The authors of Change Anything: The New Science of Personal Success offer these tips for career success:
- Flash forward to the future. While setbacks or "motivational walls" are inevitable when trying to change work habits, envisioning the future you hope to have can help. And it may be more motivational to frame that future in the negative -- think about the money you won't be making and the chances that will pass you by if you don't stay motivated.
- Invest in professional development. New skills are a necessity to when it comes to career advancement. It's important to actively develop new skills through training and reading books, for instance. Don't just apply the new skills and assume all is going well -- actively ask for feedback.
- Hang with the hard workers. Bad habits and attitudes don't tend to take hold by themselves, so it's likely that yours are being enabled or encouraged by those around you, or at least are being tolerated. Spend time with friends and colleagues who work hard and have career goals that match yours. Avoid the slackers in the office.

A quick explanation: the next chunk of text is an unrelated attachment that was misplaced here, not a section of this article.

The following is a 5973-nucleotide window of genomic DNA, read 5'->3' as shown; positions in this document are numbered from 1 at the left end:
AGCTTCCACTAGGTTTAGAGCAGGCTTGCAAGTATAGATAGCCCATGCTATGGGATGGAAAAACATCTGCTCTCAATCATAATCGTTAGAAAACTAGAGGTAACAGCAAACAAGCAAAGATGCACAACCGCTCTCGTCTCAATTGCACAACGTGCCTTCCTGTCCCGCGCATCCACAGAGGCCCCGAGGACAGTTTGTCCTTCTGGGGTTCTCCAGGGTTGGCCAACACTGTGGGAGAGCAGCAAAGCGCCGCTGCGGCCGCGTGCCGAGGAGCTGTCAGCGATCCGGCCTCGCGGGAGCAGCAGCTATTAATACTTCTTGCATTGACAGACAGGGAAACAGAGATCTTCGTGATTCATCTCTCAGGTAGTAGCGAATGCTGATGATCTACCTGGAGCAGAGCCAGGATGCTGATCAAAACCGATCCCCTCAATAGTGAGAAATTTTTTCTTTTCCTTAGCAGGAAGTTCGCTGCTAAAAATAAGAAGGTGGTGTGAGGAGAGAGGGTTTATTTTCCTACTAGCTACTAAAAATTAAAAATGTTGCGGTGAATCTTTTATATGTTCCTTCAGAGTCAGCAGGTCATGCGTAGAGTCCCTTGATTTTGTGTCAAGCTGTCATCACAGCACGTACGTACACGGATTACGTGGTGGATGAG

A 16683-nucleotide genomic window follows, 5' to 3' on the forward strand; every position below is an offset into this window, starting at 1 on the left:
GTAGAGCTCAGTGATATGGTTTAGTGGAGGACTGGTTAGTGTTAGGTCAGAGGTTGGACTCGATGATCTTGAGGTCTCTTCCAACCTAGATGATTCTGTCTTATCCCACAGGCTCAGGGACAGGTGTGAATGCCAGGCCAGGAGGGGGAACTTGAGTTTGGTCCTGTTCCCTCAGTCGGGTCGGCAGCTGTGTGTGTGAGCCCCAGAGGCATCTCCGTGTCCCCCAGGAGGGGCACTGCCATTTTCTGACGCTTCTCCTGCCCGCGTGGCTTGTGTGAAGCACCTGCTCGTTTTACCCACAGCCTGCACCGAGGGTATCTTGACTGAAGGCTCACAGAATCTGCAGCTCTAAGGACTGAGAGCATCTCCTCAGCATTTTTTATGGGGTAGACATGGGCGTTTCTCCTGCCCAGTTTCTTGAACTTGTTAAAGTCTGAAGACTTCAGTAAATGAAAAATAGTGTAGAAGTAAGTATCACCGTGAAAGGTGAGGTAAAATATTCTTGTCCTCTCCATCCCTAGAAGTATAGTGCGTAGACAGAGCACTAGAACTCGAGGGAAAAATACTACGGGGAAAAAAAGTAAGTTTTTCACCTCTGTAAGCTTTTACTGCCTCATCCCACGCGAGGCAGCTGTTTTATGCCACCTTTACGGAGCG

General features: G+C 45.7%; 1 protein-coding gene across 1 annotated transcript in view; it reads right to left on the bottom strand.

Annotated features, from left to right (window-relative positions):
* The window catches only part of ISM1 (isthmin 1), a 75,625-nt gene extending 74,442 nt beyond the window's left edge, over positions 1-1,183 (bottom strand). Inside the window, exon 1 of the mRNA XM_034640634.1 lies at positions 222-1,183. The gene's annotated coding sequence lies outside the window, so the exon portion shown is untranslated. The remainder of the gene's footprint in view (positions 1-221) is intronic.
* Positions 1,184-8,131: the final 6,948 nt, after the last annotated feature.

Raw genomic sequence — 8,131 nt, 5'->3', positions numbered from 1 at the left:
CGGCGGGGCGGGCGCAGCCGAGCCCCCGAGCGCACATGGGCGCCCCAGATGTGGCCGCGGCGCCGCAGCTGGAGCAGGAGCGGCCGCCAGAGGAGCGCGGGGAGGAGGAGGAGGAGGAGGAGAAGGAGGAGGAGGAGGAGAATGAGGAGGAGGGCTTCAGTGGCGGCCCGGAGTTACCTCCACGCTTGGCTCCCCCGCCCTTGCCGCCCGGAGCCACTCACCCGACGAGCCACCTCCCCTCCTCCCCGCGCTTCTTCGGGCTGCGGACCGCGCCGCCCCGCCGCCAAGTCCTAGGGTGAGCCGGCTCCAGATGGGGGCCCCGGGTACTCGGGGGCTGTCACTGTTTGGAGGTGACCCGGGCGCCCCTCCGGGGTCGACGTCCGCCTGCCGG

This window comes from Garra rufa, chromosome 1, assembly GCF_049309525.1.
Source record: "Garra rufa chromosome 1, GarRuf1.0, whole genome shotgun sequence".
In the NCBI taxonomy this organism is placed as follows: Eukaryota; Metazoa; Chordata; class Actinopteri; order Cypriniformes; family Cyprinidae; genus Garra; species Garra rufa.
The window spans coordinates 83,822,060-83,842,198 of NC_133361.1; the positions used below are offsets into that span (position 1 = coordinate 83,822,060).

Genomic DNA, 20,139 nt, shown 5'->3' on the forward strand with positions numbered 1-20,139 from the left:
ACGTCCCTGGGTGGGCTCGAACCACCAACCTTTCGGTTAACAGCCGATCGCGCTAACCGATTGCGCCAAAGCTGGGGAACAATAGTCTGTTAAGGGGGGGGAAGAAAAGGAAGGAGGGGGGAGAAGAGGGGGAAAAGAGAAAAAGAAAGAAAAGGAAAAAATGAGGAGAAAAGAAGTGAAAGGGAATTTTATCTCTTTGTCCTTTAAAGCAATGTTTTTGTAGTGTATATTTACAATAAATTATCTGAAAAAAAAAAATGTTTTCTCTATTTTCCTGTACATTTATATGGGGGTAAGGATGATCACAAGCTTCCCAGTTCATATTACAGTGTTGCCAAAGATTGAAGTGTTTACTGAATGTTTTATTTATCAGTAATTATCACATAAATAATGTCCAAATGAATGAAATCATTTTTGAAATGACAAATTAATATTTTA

- Find a mentor. Change requires help, the book emphasizes. Seek out a mentor you can trust to help you not only stay on track in making positive changes but also to help you advance your career.
- Put skin in the game. The threat of losing something -- notably, money -- can be a powerful inducement to staying on track, according to research that the book is based on. Set a dollar value to achieving goals and when you get to them buy yourself a reward with the money you have set aside. But if you fail, give the money to a political party you oppose. (According to the authors, odds are high you won't be sending many checks to the opposition.)
- Control your workspace. Get rid of distractions, turn off any electronic device that interrupts you or keeps you from being as productive as you need to be. Create a comfortable environment in which you can stay focused.